Every device needs an IP address to communicate with others on the internet. There are 4.3 billion possible IP addresses in the IPv4 standard we use today. But with 4.66 billion active users on the internet, does that mean some of us don’t have an IP address?
Don’t worry, we all have an IP address to use. But things have certainly changed since the beginning of the IPv4 era—and we’ve rounded up five key facts to keep you informed.
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1. When talking about IP addresses, we’re referring to IPv4
IP (Internal Protocol) is a set of rules used by computers to communicate. When talking about IP addresses, we are mostly referring to those using the IPv4 standard. IPv4 was created in the 1980s when the internet started booming. It uses 32-bit numbers, usually written in dot-decimal notation (e.g., 172.16.254.1), which means there are 2^32, or about 4.3 billion addresses, available for worldwide use.
IPv4 has been in use for decades, so most of our IP addresses are IPv4, not IPv6, the newer IP standard. If you check your IP address—you’re most likely using an IPv4 address.
Read more: What can someone do with my IP address?
2. We’ve run out of IPv4 addresses, not IPv6
On November 25, 2019, RIPE NCC, the institution overseeing global internet resources, released their last remaining IPv4 addresses. Thankfully, the internet continues to function.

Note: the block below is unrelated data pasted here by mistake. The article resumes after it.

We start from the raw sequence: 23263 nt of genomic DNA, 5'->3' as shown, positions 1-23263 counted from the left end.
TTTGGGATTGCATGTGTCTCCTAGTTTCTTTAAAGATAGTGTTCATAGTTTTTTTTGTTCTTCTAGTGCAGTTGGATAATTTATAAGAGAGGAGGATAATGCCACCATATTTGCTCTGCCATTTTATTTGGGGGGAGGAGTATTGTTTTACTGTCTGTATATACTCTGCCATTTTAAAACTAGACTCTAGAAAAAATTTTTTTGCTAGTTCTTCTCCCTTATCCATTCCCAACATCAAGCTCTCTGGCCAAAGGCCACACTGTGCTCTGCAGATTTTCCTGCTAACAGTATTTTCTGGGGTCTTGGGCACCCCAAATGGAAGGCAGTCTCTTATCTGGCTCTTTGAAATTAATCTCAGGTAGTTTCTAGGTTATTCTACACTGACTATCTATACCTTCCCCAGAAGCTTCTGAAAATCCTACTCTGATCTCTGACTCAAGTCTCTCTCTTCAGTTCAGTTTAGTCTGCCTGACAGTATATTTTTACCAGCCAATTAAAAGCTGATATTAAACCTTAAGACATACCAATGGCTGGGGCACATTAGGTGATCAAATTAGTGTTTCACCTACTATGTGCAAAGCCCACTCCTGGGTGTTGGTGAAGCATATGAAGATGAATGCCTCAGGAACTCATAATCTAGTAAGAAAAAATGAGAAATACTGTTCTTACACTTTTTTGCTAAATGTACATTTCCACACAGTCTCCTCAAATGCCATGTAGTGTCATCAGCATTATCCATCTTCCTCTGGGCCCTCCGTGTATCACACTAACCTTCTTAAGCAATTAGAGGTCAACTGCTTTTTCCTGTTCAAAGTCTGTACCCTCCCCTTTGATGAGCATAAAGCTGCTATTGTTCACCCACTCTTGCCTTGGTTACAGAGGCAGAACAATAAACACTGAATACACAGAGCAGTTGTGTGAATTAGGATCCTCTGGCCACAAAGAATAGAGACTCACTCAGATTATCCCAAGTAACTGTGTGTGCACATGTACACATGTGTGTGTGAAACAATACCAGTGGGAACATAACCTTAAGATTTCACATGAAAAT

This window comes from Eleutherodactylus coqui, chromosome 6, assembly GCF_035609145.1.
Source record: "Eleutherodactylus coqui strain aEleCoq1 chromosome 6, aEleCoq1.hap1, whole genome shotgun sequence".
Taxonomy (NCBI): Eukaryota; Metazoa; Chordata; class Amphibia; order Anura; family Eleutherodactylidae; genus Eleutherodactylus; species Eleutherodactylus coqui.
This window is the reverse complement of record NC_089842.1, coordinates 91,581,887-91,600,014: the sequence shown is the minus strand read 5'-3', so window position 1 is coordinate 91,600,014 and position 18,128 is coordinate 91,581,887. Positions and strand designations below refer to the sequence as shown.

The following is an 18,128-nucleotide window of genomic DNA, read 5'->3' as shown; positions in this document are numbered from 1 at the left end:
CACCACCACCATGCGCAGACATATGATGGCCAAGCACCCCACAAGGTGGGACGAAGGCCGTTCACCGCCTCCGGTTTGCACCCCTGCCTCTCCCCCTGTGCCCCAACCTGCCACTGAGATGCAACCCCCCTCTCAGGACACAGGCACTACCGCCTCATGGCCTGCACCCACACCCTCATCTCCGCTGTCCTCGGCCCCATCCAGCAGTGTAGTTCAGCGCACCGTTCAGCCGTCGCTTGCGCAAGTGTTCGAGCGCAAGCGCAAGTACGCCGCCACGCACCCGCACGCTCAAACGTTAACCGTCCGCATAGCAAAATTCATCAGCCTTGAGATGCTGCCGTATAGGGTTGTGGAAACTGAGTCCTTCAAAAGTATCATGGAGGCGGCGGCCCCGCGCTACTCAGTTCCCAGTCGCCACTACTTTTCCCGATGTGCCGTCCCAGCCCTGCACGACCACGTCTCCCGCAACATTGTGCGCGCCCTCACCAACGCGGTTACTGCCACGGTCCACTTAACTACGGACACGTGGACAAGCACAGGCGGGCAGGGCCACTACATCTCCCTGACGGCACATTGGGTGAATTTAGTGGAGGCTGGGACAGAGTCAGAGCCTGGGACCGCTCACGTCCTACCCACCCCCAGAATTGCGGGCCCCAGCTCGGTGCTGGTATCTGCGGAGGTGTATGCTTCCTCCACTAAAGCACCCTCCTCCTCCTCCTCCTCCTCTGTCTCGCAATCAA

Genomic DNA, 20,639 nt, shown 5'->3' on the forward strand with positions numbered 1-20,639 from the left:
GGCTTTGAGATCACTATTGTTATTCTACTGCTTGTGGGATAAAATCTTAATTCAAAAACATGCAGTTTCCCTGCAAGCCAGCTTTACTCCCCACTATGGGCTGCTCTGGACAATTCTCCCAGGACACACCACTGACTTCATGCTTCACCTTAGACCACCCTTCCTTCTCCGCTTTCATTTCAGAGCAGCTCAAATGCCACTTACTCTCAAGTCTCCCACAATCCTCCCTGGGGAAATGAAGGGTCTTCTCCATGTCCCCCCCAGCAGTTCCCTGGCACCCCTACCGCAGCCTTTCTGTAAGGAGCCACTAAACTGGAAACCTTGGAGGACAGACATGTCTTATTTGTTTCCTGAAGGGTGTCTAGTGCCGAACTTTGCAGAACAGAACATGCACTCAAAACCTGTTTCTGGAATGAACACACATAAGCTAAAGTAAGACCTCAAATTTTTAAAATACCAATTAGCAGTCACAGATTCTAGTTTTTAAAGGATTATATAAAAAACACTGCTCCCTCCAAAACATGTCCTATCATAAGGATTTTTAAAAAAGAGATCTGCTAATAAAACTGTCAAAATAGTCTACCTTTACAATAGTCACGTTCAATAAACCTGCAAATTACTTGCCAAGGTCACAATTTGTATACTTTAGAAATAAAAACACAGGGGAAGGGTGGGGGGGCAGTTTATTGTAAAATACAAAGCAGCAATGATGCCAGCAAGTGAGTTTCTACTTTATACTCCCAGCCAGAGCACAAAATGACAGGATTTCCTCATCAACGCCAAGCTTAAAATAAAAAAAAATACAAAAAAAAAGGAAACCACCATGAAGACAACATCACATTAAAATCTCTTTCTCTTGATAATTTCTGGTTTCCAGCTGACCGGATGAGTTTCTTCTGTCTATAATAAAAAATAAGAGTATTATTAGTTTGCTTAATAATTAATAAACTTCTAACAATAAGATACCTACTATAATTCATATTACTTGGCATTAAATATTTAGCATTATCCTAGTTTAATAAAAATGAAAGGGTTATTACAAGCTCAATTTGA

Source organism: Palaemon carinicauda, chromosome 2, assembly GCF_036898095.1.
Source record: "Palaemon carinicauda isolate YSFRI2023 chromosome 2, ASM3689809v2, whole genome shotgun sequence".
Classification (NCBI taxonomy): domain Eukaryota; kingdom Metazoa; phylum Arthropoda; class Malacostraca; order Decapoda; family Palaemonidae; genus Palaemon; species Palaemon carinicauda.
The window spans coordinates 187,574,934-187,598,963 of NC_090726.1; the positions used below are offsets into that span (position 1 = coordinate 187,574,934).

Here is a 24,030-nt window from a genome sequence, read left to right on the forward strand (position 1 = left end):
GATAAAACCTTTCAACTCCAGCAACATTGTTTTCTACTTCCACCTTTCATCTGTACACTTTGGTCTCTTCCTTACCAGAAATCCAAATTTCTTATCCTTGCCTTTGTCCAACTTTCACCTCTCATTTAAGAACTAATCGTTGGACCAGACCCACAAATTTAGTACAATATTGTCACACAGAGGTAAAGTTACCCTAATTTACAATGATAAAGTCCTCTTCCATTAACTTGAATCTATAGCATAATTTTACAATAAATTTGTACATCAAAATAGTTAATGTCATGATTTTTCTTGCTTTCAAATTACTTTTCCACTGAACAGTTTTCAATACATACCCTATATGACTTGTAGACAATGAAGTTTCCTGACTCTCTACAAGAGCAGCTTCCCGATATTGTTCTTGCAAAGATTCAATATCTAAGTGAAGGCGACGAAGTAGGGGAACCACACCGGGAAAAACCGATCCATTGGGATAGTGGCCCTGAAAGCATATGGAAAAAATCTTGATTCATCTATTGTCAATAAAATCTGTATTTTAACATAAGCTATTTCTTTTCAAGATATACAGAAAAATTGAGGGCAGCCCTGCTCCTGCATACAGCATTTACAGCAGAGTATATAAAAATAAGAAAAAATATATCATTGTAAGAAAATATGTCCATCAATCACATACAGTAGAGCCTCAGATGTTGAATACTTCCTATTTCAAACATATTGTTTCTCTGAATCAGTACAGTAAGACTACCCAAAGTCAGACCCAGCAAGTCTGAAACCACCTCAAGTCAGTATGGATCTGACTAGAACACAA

This is largely because of technologies like network address translation (NAT), which maps many private IP addresses onto one public IP. There are also markets that sell and reallocate old IPv4 addresses for reuse. But most importantly, the internet will never truly run out of IP addresses thanks to a newer standard: IPv6.
3. IPv6 allows 340 trillion, trillion, trillion IP addresses
IPv6 was first developed in the mid-1990s and launched in 2012. As the latest internet protocol version, IPv6 uses addresses that are 128 bits long, theoretically allowing a whopping 340 undecillion IP addresses for future use.
That’s enough for many times more devices than there are atoms in all of our current devices combined. Long live the internet!
4. Most of us still haven’t switched to IPv6
Don’t worry if you haven’t made the jump to IPv6. In fact, you don’t really have control over which version of IP address you use since it’s assigned by your internet service provider.
Full IPv6 adoption will require all devices, websites, and networks to be IPv6-compatible. For most businesses, upgrading to IPv6 is high effort but low return. As for many internet service providers—they’re able to grow their networks by circulating unused IPv4 addresses among their customers without changing to IPv6. To many, IPv4 is still the path of least resistance, although that may change as the price of recycled IPv4 addresses goes up.
5. IPv4 and IPv6 will coexist for some time
IPv4 and IPv6 will coexist for at least some years—or even another decade—as it’s hard to know when we will all completely move on to the latter. IPv4 and IPv6 aren’t designed to interoperate directly. An IPv4-only device can’t communicate with an IPv6 device without a network address translator, so there will likely be some growing pains. But that’s a problem for network operators and device manufacturers.